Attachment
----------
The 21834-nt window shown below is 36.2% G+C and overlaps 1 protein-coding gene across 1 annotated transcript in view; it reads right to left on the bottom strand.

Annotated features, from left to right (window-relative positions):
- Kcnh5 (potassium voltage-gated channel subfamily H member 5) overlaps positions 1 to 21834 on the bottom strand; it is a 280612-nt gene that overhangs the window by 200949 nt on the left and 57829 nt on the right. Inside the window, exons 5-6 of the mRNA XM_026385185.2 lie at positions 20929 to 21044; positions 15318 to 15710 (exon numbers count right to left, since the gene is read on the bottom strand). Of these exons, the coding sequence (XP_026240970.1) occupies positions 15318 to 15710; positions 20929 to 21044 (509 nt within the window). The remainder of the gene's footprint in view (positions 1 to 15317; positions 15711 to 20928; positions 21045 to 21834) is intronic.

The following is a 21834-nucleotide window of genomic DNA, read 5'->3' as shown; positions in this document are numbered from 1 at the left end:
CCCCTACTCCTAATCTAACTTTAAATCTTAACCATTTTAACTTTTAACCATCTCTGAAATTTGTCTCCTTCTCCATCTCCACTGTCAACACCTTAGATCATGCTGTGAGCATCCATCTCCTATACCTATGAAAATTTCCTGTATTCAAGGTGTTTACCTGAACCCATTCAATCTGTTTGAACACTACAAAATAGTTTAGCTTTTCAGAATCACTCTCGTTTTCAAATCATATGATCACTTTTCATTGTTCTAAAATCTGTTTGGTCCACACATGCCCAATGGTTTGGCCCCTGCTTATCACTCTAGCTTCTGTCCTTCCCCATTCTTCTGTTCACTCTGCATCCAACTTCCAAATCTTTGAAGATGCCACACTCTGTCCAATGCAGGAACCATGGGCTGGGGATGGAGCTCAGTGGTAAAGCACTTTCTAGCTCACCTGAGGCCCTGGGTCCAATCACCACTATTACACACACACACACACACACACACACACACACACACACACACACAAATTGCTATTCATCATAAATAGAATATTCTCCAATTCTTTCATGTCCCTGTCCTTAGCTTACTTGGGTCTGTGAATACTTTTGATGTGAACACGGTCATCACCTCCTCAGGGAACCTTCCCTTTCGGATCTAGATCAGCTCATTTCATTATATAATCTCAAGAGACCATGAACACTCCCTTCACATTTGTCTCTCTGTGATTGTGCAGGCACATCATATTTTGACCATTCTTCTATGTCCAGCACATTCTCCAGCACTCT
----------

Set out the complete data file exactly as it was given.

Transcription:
The 21834-nt window shown below is 36.2% G+C and overlaps 1 protein-coding gene across 1 annotated transcript in view; it reads right to left on the bottom strand.

Annotated features, from left to right (window-relative positions):
- Kcnh5 (potassium voltage-gated channel subfamily H member 5) overlaps positions 1 to 21834 on the bottom strand; it is a 280612-nt gene that overhangs the window by 200949 nt on the left and 57829 nt on the right. Inside the window, exons 5-6 of the mRNA XM_026385185.2 lie at positions 20929 to 21044; positions 15318 to 15710 (exon numbers count right to left, since the gene is read on the bottom strand). Of these exons, the coding sequence (XP_026240970.1) occupies positions 15318 to 15710; positions 20929 to 21044 (509 nt within the window). The remainder of the gene's footprint in view (positions 1 to 15317; positions 15711 to 20928; positions 21045 to 21834) is intronic.

The following is a 21834-nucleotide window of genomic DNA, read 5'->3' as shown; positions in this document are numbered from 1 at the left end:
CCCCTACTCCTAATCTAACTTTAAATCTTAACCATTTTAACTTTTAACCATCTCTGAAATTTGTCTCCTTCTCCATCTCCACTGTCAACACCTTAGATCATGCTGTGAGCATCCATCTCCTATACCTATGAAAATTTCCTGTATTCAAGGTGTTTACCTGAACCCATTCAATCTGTTTGAACACTACAAAATAGTTTAGCTTTTCAGAATCACTCTCGTTTTCAAATCATATGATCACTTTTCATTGTTCTAAAATCTGTTTGGTCCACACATGCCCAATGGTTTGGCCCCTGCTTATCACTCTAGCTTCTGTCCTTCCCCATTCTTCTGTTCACTCTGCATCCAACTTCCAAATCTTTGAAGATGCCACACTCTGTCCAATGCAGGAACCATGGGCTGGGGATGGAGCTCAGTGGTAAAGCACTTTCTAGCTCACCTGAGGCCCTGGGTCCAATCACCACTATTACACACACACACACACACACACACACACACACACACACACACACAAATTGCTATTCATCATAAATAGAATATTCTCCAATTCTTTCATGTCCCTGTCCTTAGCTTACTTGGGTCTGTGAATACTTTTGATGTGAACACGGTCATCACCTCCTCAGGGAACCTTCCCTTTCGGATCTAGATCAGCTCATTTCATTATATAATCTCAAGAGACCATGAACACTCCCTTCACATTTGTCTCTCTGTGATTGTGCAGGCACATCATATTTTGACCATTCTTCTATGTCCAGCACATTCTCCAGCACTCT